Four years ago we sold everything, quit our jobs, and moved in with my husband’s parents. At 38 years old we became the “basement dwellers”. For us it was not an economic necessity nor was it a health need on the part of his parents. This change in the way we live came about because of a discussion about priorities and some soul-searching. These are the questions we asked ourselves:
1. What is the most important thing in your life?
For us, our family matters most of all.
2. What do you really want?
We want to just enjoy being with the people we love.
3. Are you where you really want to be?
My husband had been on the phone with his mother and when I came home from work he asked me if I was happy. It turns out neither one of us was. Life was a constant grind. We were always in a hurry to get somewhere but never really getting there. We didn’t have time to just kick back and enjoy. Within one month we completely changed the way we lived.
I have found that with the recession many other adults are moving back in with their parents. For most, it is due to financial reasons. Interestingly enough, once they are back on their feet many families have no desire to split back up. The recession has caused Americans to go back to living arrangements they had prior to WWII. Multi-generational homes were the norm. It was in the years after the war families began to split into smaller units and a stigma was associated with those who stayed at home.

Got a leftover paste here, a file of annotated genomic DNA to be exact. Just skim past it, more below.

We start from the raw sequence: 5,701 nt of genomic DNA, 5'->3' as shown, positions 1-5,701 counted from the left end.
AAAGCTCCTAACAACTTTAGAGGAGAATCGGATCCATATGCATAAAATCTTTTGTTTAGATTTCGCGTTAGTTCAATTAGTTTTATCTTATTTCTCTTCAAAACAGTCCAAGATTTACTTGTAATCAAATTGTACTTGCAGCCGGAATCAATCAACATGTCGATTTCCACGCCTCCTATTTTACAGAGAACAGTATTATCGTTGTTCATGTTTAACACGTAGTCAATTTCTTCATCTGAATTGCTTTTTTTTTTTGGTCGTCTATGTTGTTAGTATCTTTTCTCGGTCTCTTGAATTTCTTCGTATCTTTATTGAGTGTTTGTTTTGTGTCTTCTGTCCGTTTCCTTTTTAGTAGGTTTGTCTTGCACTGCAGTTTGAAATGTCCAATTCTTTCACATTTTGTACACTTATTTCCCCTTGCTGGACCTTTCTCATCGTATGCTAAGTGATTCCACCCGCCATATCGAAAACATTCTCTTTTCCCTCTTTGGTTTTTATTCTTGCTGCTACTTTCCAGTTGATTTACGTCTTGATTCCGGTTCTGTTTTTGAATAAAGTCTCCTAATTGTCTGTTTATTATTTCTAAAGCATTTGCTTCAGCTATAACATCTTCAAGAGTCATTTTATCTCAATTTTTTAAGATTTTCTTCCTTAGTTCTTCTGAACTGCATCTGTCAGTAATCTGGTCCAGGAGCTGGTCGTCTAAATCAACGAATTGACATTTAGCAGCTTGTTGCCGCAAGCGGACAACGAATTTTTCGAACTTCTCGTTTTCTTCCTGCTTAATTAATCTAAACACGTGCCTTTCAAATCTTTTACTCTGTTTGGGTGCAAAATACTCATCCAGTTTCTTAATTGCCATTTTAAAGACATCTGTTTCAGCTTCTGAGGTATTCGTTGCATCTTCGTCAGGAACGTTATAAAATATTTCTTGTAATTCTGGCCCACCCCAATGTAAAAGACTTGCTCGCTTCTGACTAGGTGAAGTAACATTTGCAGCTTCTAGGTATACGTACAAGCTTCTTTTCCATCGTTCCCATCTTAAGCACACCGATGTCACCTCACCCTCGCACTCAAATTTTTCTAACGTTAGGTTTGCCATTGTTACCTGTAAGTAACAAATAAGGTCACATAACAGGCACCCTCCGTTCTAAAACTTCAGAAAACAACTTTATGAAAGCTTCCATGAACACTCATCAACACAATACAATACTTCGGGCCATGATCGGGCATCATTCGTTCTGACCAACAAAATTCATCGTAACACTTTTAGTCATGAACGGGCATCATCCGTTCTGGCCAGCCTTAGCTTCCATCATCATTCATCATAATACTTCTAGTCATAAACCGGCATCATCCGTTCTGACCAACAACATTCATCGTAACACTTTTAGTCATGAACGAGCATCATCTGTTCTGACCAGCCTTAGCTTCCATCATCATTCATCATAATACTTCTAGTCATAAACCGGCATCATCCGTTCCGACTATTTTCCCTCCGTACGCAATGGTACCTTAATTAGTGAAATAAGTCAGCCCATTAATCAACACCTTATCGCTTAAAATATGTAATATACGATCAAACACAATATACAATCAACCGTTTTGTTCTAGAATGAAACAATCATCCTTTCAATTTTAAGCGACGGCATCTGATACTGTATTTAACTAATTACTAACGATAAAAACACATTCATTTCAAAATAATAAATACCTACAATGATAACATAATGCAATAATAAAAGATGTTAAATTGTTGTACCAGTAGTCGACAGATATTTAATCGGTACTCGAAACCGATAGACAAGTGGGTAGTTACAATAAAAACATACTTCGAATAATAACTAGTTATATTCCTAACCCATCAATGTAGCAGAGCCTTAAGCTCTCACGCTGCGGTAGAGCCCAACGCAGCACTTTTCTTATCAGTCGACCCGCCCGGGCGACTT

There are a lot of advantages to combining households. Older adults who have retired find the younger ones enlivening and are glad to feel useful. They provide child care, handle light housework, and are able to teach all of the younger family members a lot of useful things. For the working adults, housing costs are lower, the children have more security, there is less stress, and there is always someone around to lend a hand with things.
Disadvantages aren’t as many as you’d think, it is mainly setting the ground rules for everyone and following them. Most people that decide to live under the same roof find the transition causes no change in their relationship. Others need to adjust the parent/child dynamic. A very small minority finds it impossible to combine households with the folks.
So, how is it working for us?
We have 4 generations living in our home and we get along well. My husband’s parents are camping out in Florida until winter is over. Grandma, age 92, loves having family around her and is never lonely. There are a lot of things she can no longer do but she bosses me around in the kitchen and folds the laundry. Our daughter loves the stories her grandparents and great-grandmother share with her.
We are where we really want to be.
Photo Credit: HerbLady